Friday, November 18, 2016

Autumn in its color glory

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Rabbi Yehuda Lave

Acceptance vs Change

Trust in the Almighty helps us accept more easily what cannot be changed. Because we realize that everything is meant for our ultimate best interest.

At the same time, we should make the effort to change what can be changed. It's up to us to find ways to change.

Throughout our lifetime, we learn what falls into which category.

Love Yehuda Lave

Pink Autumn in Bruge-Belgium...

"In the weekly Torah reading of Parshat Noach, the story of the Flood and the Ark unfolds. Noah, as we know, was told to build an ark…; however, Noah didn't know when all the discomfort would come to an end. He sends out a raven and then a dove to signal the situation of safe conditions. It was over a year and then he needed to rebuild and plant and rebirth.

"So too in many situations, as in mine and for all those who need the time and patience to recover and recuperate, patience is needed. One must have the firm belief that this too shall pass. Our life is a World Series that we play every day. Sometimes we strike out, other times we walk. However, we must never give up on the game and we must always try to catch what is offered to us and get to the bases. You don't want to remain at home plate, but you do want to return to it!"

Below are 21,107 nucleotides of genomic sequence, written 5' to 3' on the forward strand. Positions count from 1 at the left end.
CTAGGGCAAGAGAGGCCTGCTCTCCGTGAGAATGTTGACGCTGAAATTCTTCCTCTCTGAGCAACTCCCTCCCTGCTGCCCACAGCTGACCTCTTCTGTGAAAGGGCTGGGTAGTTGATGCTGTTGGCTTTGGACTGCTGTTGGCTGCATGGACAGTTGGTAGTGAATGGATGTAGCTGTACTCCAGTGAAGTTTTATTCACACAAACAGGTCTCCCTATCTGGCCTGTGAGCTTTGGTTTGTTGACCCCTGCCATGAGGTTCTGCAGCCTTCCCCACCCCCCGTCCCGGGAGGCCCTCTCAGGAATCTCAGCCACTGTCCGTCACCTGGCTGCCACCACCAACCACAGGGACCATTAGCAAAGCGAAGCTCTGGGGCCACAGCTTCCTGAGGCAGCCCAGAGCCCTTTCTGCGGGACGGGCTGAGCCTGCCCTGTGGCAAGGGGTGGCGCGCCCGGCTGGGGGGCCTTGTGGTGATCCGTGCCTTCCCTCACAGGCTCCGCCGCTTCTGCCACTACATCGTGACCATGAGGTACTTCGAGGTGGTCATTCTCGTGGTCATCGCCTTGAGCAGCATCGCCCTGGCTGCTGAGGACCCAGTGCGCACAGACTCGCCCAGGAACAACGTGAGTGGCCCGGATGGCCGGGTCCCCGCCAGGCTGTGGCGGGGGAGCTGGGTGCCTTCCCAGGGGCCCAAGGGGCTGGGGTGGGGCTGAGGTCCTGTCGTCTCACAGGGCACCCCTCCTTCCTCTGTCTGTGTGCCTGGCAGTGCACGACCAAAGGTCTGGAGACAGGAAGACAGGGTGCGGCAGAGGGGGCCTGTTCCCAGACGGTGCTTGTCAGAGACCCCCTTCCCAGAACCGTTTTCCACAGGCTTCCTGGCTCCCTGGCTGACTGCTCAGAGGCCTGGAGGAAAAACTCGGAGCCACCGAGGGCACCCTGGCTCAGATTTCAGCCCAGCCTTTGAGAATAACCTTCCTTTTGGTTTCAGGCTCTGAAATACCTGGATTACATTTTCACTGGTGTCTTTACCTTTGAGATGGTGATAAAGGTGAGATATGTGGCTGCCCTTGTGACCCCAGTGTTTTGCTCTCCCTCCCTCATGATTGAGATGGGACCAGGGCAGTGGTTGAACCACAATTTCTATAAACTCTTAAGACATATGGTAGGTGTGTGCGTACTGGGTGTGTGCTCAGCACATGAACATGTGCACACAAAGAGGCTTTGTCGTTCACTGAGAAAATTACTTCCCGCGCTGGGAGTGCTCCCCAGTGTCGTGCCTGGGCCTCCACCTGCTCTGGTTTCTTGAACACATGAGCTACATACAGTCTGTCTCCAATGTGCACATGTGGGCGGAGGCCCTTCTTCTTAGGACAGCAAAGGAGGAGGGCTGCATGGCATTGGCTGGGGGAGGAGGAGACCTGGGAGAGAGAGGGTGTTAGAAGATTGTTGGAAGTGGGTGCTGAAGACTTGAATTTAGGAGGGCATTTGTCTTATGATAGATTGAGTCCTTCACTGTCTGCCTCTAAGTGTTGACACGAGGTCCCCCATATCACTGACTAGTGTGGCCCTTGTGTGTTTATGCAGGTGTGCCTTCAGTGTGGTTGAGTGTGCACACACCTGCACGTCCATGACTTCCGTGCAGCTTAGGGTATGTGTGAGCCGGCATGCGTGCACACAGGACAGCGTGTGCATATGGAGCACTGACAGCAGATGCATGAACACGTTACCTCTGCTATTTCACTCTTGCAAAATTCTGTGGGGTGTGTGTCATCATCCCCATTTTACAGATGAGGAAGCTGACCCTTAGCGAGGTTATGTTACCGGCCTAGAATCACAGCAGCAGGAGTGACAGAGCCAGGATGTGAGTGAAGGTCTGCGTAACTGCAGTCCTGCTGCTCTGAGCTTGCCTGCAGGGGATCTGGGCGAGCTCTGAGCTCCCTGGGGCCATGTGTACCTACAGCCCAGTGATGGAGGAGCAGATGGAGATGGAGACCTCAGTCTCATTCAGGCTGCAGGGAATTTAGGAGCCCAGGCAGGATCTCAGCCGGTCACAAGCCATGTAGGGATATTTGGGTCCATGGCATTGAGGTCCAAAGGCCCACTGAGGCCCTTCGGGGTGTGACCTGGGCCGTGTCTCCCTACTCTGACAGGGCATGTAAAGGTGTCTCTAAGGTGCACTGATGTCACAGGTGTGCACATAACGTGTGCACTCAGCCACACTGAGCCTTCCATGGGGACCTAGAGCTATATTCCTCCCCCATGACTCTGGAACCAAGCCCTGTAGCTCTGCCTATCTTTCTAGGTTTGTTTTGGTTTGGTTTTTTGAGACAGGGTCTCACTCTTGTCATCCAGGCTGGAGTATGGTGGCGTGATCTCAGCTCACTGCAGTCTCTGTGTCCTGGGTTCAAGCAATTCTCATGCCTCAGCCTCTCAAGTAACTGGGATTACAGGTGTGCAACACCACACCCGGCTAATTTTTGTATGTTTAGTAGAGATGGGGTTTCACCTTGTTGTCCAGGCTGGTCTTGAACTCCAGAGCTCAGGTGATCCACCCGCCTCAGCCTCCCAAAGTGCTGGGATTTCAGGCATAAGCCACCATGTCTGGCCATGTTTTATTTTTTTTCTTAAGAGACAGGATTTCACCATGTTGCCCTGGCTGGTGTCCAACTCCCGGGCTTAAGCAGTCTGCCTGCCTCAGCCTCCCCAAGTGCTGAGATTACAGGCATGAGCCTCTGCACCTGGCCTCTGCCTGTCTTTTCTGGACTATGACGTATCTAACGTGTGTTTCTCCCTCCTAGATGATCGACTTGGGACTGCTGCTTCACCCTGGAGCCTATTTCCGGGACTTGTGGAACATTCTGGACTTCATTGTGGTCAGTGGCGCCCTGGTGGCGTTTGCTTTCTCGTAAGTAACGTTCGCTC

Indeed, we all experience "down times." Whether because of some emotional frustration, an unexpected setback, physical discomfort or an unanticipated gloomy event, we become depressed and moody. At moments like these, we need to remember some simple yet powerful truths. One, that Gd runs the world; and two, that all that happens, happens for the best although it may take a while to see and understand that "best" when it comes around.

When the descendants of Noah prove unworthy, HaShem patiently takes ten generations before the great religious personage of Avraham Avinu enters world history (Pirkei Avos 5:2). And then, another six generations before the emergence of the Jewish People.

It takes time to heal, time to forge the souls of the righteous, time to produce something precious and enduring. It takes decades to rear children with religious conviction and attributes of kindness and goodness; years before a marriage matures into a relationship of deep love and trust.

Is it a test of faith when we are asked to persevere and wait? Perhaps. Or just maybe, certain things simply cannot be rushed. In the end, the pearl maturates from the speck of dust; the diamond emerges from the black coal. May HaShem gives us all the strength and patience to successfully deal with the challenges in our lives and achieve all that we are destined to make of our lives.


Sally Field turns 70 last weekend, she played so many great roles in some of the best TV shows and movies. Which ones are your favorites?

See you tomorrow my friends

Enjoy your self today

Rabbi Yehuda Lave

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